Information Notice No. 85-90: Use of Sealing Compounds in an Operating System

                                                        SSINS No.: 6835 
                                                            IN 85-90       

                                UNITED STATES
                           WASHINGTON, D.C., 20555

                              November 19, 1985



All nuclear power reactor facilities holding an operating license (OL) or a 
construction permit (CP). 


This information notice is provided to alert recipients of a potentially 
significant problem pertaining to the injection of a sealing compound into 
an operating system. It is expected that recipients will review the 
information for applicability to their facilities and consider actions, if 
appropriate, to preclude a similar problem occurring at their facilities. 
However, suggestions contained in this information notice do not constitute 
NRC requirements; therefore, no specific action or written response is 

Description of Circumstances: 

Catawba Nuclear Station Unit 1 has a closed-loop component cooling water 
system (CCWS) with equipment receiving cooling flow arranged in two parallel
circuits (trains). Each train provides cooling water to one train of 
redundant engineered safety equipment (essential header). In addition, 
cooling water for the nonessential header can be provided by branches from 
either train of the CCWS. The nonessential header is isolated from both 
essential headers by a 20-inch, butterfly-type, motor-operated valve in the 
branch for each train (See Figure 1). 

In May 1985, operations personnel identified that there was excessive 
leakage past the seats of both of the 20-inch butterfly valves. An attempt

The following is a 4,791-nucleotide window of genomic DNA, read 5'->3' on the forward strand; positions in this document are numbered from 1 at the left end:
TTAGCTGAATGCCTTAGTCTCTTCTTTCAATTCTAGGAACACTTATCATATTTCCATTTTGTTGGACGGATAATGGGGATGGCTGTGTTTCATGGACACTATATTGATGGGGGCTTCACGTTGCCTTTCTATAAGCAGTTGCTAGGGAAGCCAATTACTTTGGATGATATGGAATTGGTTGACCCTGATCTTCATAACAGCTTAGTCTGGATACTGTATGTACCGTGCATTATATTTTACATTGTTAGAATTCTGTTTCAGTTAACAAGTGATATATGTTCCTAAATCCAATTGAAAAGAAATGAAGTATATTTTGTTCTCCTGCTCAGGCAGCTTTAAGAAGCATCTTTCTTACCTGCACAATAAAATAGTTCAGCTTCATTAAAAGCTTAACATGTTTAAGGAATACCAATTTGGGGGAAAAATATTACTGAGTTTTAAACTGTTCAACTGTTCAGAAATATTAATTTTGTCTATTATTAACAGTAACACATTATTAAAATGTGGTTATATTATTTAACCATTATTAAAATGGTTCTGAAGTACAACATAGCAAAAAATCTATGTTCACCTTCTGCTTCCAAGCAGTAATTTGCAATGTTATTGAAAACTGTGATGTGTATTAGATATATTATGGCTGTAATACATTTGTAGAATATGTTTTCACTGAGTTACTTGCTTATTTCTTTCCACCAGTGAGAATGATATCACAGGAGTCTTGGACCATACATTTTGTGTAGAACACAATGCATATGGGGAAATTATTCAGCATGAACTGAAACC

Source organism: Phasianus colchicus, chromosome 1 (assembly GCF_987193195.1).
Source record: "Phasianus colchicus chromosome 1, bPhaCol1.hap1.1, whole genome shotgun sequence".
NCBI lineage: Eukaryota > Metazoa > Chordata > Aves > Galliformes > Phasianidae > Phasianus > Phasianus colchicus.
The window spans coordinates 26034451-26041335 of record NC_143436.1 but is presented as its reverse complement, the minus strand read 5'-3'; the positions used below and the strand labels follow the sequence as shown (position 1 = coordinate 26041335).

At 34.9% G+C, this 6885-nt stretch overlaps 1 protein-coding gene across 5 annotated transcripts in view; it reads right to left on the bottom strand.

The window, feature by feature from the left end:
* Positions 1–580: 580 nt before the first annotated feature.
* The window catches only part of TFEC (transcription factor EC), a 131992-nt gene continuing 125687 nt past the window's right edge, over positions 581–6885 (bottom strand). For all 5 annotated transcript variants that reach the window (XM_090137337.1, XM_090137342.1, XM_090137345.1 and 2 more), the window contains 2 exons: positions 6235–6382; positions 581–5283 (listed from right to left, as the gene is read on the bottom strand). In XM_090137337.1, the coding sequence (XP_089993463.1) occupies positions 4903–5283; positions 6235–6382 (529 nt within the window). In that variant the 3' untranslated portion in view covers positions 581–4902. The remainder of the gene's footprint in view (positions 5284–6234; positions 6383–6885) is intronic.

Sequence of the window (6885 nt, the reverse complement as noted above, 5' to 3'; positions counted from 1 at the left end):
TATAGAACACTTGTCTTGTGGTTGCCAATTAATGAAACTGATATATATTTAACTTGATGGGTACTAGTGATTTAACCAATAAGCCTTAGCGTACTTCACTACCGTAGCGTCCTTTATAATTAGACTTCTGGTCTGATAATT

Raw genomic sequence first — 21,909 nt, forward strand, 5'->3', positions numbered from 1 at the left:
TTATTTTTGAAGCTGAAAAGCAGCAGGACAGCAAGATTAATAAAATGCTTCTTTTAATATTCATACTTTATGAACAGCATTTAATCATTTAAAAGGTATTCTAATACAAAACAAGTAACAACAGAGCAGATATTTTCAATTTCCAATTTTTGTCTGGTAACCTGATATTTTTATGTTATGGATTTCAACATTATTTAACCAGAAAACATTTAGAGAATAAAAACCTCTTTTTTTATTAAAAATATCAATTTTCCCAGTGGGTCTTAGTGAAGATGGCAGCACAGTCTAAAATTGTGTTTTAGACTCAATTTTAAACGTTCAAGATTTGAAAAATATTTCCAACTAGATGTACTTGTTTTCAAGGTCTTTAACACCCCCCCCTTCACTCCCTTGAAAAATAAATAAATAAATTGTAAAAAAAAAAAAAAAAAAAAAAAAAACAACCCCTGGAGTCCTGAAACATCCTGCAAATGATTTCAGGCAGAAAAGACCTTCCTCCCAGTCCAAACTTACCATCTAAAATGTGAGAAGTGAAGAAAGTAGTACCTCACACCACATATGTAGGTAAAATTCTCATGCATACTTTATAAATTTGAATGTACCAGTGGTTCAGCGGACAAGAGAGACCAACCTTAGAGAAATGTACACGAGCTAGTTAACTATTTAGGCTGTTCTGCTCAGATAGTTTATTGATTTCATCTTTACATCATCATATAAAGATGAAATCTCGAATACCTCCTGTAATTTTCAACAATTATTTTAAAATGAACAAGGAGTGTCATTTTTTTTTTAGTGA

was made to shut down train B and the nonessential header to allow for work 
on the butterfly valve in train B. However, because of the excessive valve 
seat leakage from train A, train B could not be depressurized. A decision 
was made to inject a sealing compound into the branch piping of the 
operating train (train A) immediately upstream of the butterfly valve. 
Because the valve was located in a section of branch piping just downstream 
from a dead leg (approximately a 5-foot drop in piping), the conjecture was 
that the sealing compound would migrate to the leaking valve seat area, thus 
stopping the leak without being carried to any component being cooled by the 
main run of train A. 


                                                       IN 85-90         
                                                       November 19, 1985 
                                                       Page 2 of 3      

To inject the sealing compound, holes were drilled in the valve body at an 
angle so that the injection would be on the upstream side of the valve and 
below the dead leg. Sealing compound of various consistencies was then 
injected into this area. A total of 146 boxes (2 pounds per box) was 
injected into this area without stopping the leakage. 

Following this unsuccessful effort, a mechanical plugging technique was used
to successfully plug the A train branch line downstream of the valve. The 
leaking butterfly valves were then removed and replaced sequentially. Also 
replaced during this time was a 1-inch drain line and valve located between 
the two 20-inch butterfly valves. The 1-inch line and valve had become